However, some mentioned that they did discuss religion with others who they knew were religious, suggesting that exposure to religion and perhaps people who consider their affiliation to be a significant marker of their identity, might have acted as a catalyst for the dialogue.
“Marking” Religious People
In describing their sense of self and related social practices, Redditors often used religious adherents as a reference point. The extent of their remarking about them in itself was quite interesting, as with a pattern of labeling religious people in often negative terms. One Redditor who self-identified as religious expressed feeling uncomfortable publically declaring their identity, and another respondent relayed a similar feeling from a religious colleague.
People generally respect your right to believe whatever, but the majority will think you’re at least a little bit nuts if you seriously believe and are outspoken about it. It generally doesn’t come up, though.
A bunch of loonies, mostly.
Non-Identity and Non-Behavior of Non-Religious Czech Redditors
As described by Czech Redditors, the absence of religion and religious adherents in parts of the Czech Republic has created a culture unlike much of the world. In these areas, the presence of religion is considered abnormal, something out of the ordinary and its non-presence is considered normal, unremarkable, and insignificant. The secular nature of the Redditors’ environments is a cultural reality of which they are generally unaware or uninterested in publically acknowledging. Accordingly, many respondents expressed that they did not feel that their areligiousness was a meaningful part of their identity, sometimes chose not to ascribe themselves an “atheist” or “agnostic” label, and did not discuss topics of religion in public. Religious adherents who make their affiliation visible are marked by the nonreligious majority and also might mark themselves in their awareness of others’ negative perceptions of religion.
The relative lack of importance afforded by the Czech respondents to their areligious (non)affiliation resembles a pattern described by P. Zuckerman in a study between atheist identities in the United States, where religion is ubiquitous and an integral part of societal discourse, and Scandinavia, where religion is relatively absent from the public sphere. The study’s findings suggest that U.S. atheists experience a stronger and more personally meaningful level of irreligiosity in contrast to Scandinavians. Similarly, R. Tyrała interviewed nonbelievers in Poland, who make up just 8% of the overwhelmingly Catholic population and observed a negative reference group effect that actively influenced the atheists’ self-concepts. The majority of the nonbelievers were raised as Catholics and remained in contact with the religion and its adherents in some form, and were thus acutely aware of their atheism.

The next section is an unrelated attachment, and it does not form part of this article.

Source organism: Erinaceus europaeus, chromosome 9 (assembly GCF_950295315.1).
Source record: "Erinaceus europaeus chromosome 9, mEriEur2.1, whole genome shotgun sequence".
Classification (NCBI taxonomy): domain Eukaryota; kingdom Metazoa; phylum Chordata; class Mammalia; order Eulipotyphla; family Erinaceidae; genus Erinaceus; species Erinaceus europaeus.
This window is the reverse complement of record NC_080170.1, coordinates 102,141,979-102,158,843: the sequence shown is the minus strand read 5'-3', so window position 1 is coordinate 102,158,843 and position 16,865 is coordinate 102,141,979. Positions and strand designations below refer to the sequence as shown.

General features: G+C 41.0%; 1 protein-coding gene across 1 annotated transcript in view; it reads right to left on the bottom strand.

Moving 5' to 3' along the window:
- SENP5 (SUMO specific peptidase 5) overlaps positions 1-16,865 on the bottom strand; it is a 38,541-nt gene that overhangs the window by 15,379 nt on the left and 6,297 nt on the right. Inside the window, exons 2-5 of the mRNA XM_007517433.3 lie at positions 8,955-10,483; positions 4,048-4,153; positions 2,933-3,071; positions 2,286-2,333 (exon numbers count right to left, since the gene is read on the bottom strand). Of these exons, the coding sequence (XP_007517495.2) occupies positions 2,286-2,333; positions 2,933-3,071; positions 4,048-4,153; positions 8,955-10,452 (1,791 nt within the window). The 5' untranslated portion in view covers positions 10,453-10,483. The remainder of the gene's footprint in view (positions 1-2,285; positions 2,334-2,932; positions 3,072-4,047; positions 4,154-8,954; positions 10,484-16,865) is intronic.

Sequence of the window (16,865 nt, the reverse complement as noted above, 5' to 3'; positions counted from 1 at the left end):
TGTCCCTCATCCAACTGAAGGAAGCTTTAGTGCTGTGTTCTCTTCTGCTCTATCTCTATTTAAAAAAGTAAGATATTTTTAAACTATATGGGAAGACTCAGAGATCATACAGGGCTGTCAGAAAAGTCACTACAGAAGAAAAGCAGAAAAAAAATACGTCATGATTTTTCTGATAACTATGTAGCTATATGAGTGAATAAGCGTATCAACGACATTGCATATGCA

Reddit’s various Subreddits related to the topic of atheism are also evidence that there are many people in the world who find meaning in self-identifying as an atheist. These Subreddits are devoted entirely to discussing the topic of atheism and its relationship to religion. The r/atheism Subreddit, the most popular of these virtual communities has attracted 2,151,975 subscribers as of writing. Online and off, ardent atheists are finding their voices in the voices of an unapologetically outspoken, at times aggressive, generation of “New Atheist” thinkers, while other self-identified atheists battle against what they view as the “combative, ridiculing, counterproductive, and evangelizing” rhetoric of the New Atheists for the rights to the name.
These examples suggest that there is not something inherent within atheism, agnosticism, or other religiously non-affialited ideologies that causes areligious people to feel indifferent towards religion and toward their own unique group identities. More broadly, the examples support the idea that the surrounding cultural environment in which one lives influences their (non)identity. The way in which one does or does not conceptualize their religious (or ethnic, gender, etc.) identity might be significantly influenced by the surrounding cultural context in which they live and in relation to the identities of other identities, which appear in that cultural space. Had the Czech Redditors been born in the U.S. or Poland for example, they might have identified more strongly with or been more conscious of their nonbelief as members of a minority demographic.
In terms of their social behavior, the Czech Redditors were guided by what they perceived as the non-presence of religion in their society, leading to inaction in the form of not discussing religion with their peers, which they consciously viewed as unnecessary and also brought up built-in cultural norms related to the “private” nature of religious ideas. However, many did suggest that as long as they were respectful, if someone (perhaps an anonymous stranger on Reddit?) asked them about their atheism or wanted to talk about religion in some form, they usually felt fine participating, but that those opportunities were very uncommon.
Note: This post was originally written as a student research paper and adapted for this format. Grammatical mistakes and the respondents’ “e-sociolect” were not altered unless necessary for interpretation.